Several barriers to dental care – including a lack of understanding by clinicians and long waiting lists – were reported by caregivers in a recent study as making it more difficult to ensure good oral health for people with the condition. of Rett’s syndrome.
Researchers noted that a caregiver’s own anxiety about dental visits was also among the barriers to good oral health care for patients.
“Dentist-related barriers and caregiver-reported anxiety can both have a negative effect on dental attendance for people with the condition. [Rett]“, wrote the team. “Future research should explore caregiver beliefs and oral health literacy.”
The study, “Facilitators and barriers to dental attendance in Rett syndrome: an international observational study”, led by Australian researchers, was published in the journal Special care in dentistry.
Rett syndrome is a neurological disorder affecting almost exclusively women, in which autism-like features, intellectual functional declines, and communication problems are common. Oral problems, such as bruxism – grinding and clenching of the teeth – are also commonly seen in patients.
Previous studies have suggested that people with developmental disabilities may experience barriers to oral care. Some recognized problems are inadequate provider training, challenging patient behaviors, treatment costs, and anxiety.
However, barriers to good oral health for Rett patients have not been specifically explored.
To address this issue, researchers from two Australian universities have now explored carers’ perceptions of access to dental care for their daughters with Rett.
An analysis was performed on surveys conducted by the International Rett Syndrome Phenotype Database, known as InterRett, which is a worldwide database of families with Rett patients. The surveys were collected in 2018 and included responses from 216 families in Australia and the UK
A majority of families had favorable opinions about the dental care received. Care was rated “excellent” by 43.1% of respondents and “high” by 26.4%. In addition, 24.1% of families considered the care to be “good”.
While most respondents reported having easy access to dental care, 11.1% reported difficulty getting to the clinic. A further 5.6% found it “difficult” and 8.3% “very difficult” to access healthcare.
Overall, 58.8% of families (127 families) reported no barriers to seeing a dentist. Of the 88 who reported barriers, 55 (62.5%) said “finding a dentist to treat my daughter” was a problem, while long waiting lists to see a dentist were reported by 36, 4% of caregivers.
Both of these barriers are commonly reported in studies of people with developmental disabilities seeking to access care, the researchers noted.
Other barriers were cited as: other more important issues requiring family attention (13.6%); misunderstanding by the dentist (11.4%); high costs (10.2%); and poor access to buildings (9.1%). A lack of time was reported by 6.8% of respondents, while 5.7% noted long waiting lists for treatment.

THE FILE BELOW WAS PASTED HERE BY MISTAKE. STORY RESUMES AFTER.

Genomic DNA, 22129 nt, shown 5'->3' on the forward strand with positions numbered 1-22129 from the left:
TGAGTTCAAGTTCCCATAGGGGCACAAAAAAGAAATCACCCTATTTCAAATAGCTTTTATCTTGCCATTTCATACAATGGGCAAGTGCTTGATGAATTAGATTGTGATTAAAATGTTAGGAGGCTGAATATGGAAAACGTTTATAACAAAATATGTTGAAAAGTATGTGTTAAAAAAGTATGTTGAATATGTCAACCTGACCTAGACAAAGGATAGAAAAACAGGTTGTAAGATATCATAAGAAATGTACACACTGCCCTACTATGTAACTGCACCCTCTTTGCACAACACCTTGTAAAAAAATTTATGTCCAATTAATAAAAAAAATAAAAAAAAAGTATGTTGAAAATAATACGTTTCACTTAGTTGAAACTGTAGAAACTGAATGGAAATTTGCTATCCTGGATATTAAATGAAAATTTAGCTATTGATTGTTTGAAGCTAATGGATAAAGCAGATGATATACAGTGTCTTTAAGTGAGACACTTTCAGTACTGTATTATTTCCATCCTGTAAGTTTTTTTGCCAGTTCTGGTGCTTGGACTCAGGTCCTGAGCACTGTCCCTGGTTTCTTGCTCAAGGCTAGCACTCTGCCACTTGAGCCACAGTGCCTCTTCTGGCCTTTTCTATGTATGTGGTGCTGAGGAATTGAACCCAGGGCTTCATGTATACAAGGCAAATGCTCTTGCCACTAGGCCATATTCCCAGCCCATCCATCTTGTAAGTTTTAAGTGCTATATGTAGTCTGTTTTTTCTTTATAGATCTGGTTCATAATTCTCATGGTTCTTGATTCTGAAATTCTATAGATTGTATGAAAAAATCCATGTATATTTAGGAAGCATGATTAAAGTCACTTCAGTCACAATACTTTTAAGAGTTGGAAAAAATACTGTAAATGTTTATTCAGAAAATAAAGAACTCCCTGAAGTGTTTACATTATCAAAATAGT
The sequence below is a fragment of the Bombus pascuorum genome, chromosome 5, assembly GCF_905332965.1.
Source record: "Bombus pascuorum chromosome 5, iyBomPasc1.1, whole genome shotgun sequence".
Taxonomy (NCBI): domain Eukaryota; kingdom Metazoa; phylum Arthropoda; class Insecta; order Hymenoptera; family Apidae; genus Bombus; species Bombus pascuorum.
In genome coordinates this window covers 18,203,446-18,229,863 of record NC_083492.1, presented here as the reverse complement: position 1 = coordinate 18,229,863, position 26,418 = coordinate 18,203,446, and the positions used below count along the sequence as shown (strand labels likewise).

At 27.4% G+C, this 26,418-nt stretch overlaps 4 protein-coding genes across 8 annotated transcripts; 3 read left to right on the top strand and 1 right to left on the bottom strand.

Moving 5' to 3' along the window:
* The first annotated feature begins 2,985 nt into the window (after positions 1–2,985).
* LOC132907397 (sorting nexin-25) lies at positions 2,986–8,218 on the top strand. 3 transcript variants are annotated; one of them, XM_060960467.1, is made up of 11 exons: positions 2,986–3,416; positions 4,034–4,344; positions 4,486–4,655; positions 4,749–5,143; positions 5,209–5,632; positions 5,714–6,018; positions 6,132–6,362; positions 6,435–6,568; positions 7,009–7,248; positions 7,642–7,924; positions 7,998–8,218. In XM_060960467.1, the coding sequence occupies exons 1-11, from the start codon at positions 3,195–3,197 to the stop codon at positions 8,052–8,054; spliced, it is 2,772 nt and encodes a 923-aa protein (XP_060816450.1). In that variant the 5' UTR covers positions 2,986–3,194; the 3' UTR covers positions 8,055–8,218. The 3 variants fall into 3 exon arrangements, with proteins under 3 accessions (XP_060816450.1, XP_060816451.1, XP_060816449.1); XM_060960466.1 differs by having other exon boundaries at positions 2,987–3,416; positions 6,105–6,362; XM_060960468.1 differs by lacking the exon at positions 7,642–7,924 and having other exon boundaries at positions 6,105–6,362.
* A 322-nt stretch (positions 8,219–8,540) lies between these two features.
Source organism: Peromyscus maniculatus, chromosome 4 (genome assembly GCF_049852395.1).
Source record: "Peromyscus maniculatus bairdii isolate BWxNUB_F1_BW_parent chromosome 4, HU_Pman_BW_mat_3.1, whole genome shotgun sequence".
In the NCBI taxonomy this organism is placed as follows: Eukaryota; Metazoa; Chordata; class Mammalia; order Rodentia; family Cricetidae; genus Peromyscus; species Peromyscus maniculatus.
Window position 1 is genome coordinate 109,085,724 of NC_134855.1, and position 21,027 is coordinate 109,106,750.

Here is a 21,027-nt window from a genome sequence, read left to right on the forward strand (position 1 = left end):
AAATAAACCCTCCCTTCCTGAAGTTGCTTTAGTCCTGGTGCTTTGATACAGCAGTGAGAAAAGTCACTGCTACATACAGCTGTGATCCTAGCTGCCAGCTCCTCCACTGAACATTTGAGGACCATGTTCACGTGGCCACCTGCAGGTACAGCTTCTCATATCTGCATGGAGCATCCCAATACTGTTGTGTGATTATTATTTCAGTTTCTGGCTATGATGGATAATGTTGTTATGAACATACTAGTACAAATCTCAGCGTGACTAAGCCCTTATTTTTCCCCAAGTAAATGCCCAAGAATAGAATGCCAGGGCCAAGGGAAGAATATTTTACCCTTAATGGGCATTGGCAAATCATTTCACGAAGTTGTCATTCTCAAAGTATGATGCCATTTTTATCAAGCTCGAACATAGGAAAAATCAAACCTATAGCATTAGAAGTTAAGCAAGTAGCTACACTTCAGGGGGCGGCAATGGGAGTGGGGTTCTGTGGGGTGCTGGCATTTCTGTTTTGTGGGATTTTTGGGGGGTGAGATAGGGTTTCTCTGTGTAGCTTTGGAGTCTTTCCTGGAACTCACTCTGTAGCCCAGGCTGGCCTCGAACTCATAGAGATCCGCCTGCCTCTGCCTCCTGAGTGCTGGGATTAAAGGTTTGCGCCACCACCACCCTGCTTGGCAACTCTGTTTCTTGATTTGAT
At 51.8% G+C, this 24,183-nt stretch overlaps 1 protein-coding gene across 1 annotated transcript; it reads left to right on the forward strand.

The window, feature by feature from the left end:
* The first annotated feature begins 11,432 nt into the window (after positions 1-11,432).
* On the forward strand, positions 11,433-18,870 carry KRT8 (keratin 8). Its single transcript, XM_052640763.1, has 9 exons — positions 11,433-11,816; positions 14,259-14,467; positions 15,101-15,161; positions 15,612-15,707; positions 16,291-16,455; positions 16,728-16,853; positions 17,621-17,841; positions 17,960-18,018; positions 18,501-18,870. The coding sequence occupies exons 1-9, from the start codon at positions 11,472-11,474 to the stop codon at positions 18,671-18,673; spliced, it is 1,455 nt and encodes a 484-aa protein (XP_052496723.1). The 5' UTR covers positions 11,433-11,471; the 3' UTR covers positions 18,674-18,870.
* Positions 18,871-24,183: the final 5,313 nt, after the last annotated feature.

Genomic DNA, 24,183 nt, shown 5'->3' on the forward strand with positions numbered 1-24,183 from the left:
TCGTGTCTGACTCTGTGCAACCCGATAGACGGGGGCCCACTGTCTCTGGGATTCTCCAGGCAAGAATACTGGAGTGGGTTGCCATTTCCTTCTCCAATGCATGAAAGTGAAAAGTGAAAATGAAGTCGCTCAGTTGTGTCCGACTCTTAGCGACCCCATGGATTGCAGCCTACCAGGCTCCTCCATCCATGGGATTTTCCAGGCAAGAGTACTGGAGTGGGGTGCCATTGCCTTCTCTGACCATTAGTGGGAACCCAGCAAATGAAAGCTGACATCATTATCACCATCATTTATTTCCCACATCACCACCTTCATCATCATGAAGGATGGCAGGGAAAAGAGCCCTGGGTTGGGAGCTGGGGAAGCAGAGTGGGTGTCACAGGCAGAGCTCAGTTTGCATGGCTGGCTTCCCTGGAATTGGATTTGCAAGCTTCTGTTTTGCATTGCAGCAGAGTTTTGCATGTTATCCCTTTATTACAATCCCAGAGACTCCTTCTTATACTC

A total of 12 families said their daughters had not seen a dentist in the past three years. This was partly due to some of the barriers above, as well as additional issues, including “the dentist doesn’t understand my daughter”, reported by five families, and “my daughter has bigger issues to deal with”, as noted by three families.
Notably, cost as a barrier was cited less frequently in this study compared to previous reports involving people with intellectual disabilities, the researchers noted.
Most caregivers reported that their own level of dental anxiety, as well as that of their daughters, was very low or low to moderate.
Notably, however, daughters of caregivers who experienced low to very high anxiety received dental care less frequently compared to those of very low-anxiety caregivers. Similarly, when Rett’s patients had higher anxiety, they tended to receive less dental care.
“The presence and amount of dental fear among caregivers and patients with [Rett] seemed to influence relative dental attendance in general and for exam appointments,” the researchers wrote.
Overall, the study highlights that barriers to dental care occur in Rett patients. It is limited, however, by the fact that InterRett participants may be more proactive about dental care and have higher socioeconomic status than other families who did not participate, the team noted.
The dental care needed by Rett patients is likely underestimated by caregivers and clinicians, the team also noted, especially since patients may often be unable to communicate oral pain or other care needs. .
“This underscores the importance of recognizing the barriers to optimal access to dental care in [Rett syndrome],” they wrote. “Targeted oral health promotion at times when caregivers go to dental appointments could be beneficial. This can help reinforce their role as advocates for their daughters and increase their awareness of dental problems requiring care, as well as the importance of preventive care.
The team said further investigation was needed to “shape future efforts to identify realistic strategies to maintain and improve the oral health” of Rett’s patients.
“Future research should examine how caregiver oral health literacy affects preventive dental practices and health outcomes,” they concluded.